Sin and impenitence

Do we as faithful Christians have a biblical obligation to forgive our neighbor even if they do not ask for it, show no remorse, and refuse to repent? We must forgive unconditionally, as God has forgiven us unconditionally, correct?

On the basis of Scripture, our Catechism states: “The use of the keys is that special power and right which Christ gave to his church on earth: to forgive the sins of penitent sinners but to refuse forgiveness to the impenitent as long as they do not repent.” As Christians, the Lord has given us the keys to announce forgiveness to penitent sinners and to refuse forgiveness to people as long as they are impenitent (Matthew 16:19).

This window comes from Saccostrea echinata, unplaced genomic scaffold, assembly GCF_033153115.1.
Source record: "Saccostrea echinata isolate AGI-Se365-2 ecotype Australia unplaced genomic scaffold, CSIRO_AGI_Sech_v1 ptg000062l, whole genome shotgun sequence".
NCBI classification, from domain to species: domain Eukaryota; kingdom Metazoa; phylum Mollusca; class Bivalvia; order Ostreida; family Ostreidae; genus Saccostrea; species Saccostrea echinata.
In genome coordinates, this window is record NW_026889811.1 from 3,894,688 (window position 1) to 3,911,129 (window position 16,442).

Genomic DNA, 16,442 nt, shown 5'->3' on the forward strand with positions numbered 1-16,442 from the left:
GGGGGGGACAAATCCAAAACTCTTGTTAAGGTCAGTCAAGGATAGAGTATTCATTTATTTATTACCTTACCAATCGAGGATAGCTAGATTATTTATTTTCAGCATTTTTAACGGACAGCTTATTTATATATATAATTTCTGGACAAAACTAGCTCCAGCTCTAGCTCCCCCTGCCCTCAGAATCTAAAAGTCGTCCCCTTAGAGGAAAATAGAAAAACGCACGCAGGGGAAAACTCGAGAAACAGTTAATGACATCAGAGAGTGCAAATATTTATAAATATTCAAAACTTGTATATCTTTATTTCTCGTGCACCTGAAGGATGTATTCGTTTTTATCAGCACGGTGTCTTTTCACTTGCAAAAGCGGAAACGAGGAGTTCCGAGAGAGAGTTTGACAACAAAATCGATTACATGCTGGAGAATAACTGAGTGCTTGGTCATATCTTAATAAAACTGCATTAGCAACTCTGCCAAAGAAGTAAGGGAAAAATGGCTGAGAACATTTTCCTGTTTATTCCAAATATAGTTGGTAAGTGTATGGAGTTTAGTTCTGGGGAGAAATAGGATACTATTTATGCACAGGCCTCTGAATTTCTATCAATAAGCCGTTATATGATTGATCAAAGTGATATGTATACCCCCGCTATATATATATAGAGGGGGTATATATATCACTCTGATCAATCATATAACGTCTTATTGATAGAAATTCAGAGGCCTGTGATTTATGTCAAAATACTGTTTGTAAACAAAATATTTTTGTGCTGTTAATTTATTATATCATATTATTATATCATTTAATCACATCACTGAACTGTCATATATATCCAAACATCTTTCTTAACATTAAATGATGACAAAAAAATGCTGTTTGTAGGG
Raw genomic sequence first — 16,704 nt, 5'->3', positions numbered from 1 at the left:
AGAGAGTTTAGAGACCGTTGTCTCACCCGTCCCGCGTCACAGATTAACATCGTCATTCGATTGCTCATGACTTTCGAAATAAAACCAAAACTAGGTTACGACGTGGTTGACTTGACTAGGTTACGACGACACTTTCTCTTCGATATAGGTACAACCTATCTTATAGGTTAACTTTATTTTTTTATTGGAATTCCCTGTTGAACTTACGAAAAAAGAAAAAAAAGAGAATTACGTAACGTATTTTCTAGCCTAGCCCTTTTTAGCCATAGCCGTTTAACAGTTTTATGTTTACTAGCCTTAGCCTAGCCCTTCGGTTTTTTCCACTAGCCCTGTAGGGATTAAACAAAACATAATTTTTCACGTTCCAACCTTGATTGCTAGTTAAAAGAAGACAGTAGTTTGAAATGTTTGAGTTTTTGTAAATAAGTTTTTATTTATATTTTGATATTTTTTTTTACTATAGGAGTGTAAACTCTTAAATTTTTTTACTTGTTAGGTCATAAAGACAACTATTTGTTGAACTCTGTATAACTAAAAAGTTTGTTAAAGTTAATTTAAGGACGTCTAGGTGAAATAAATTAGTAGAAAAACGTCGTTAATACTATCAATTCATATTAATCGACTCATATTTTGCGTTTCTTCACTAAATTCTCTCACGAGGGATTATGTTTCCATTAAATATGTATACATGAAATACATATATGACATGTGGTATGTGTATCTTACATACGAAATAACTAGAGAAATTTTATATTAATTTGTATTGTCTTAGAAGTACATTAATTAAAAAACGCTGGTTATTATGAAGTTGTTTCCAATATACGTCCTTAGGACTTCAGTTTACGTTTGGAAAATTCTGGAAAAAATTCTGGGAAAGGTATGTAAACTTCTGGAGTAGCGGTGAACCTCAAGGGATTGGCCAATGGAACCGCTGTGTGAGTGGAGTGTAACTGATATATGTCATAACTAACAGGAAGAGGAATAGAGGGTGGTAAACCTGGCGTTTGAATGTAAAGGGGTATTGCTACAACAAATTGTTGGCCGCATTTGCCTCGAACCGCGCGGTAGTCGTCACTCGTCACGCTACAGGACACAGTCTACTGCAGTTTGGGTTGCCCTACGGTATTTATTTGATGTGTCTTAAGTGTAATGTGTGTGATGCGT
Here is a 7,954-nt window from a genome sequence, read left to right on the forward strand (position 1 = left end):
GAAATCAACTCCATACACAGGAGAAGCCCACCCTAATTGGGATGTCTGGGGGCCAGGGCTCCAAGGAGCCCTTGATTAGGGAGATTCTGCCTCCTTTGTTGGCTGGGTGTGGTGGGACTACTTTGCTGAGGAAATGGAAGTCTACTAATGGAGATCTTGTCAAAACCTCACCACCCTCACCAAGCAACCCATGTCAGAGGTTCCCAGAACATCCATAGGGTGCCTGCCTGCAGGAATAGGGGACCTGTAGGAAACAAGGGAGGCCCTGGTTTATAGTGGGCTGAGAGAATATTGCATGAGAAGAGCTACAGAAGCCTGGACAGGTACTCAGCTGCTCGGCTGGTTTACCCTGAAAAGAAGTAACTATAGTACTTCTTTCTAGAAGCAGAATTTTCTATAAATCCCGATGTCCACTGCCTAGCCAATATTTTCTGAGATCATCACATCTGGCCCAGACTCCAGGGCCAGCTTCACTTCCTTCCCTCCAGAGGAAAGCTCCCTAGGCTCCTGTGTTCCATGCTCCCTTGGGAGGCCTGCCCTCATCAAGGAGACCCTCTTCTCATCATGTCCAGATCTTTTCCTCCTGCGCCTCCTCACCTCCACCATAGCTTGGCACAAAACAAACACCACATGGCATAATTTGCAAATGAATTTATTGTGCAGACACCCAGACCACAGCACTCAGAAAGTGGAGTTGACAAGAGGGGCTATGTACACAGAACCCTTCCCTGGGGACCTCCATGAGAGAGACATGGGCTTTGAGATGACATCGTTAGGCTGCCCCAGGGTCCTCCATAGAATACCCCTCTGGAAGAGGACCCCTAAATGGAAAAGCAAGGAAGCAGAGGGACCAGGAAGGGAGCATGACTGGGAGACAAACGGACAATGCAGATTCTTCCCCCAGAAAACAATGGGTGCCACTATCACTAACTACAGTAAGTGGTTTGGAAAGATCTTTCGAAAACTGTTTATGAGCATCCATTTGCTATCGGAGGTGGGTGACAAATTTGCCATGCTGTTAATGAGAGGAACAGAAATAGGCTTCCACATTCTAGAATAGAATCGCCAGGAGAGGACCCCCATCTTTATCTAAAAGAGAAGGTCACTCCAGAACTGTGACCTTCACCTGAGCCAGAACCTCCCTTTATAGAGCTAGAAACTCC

If someone has sinned against me and refuses to repent, I would not announce God’s forgiveness to that person (John 20:23; 1 John 1:8, 10), but I would make sure that I did not harbor any personal animosity toward that person and jeopardize my own relationship with God (1 John 1:9; 3:15; 4:20).

If that person did eventually repent and seek my forgiveness and God’s, I would be glad to give it. Failing to do so has serious implications (Matthew 6:14-15).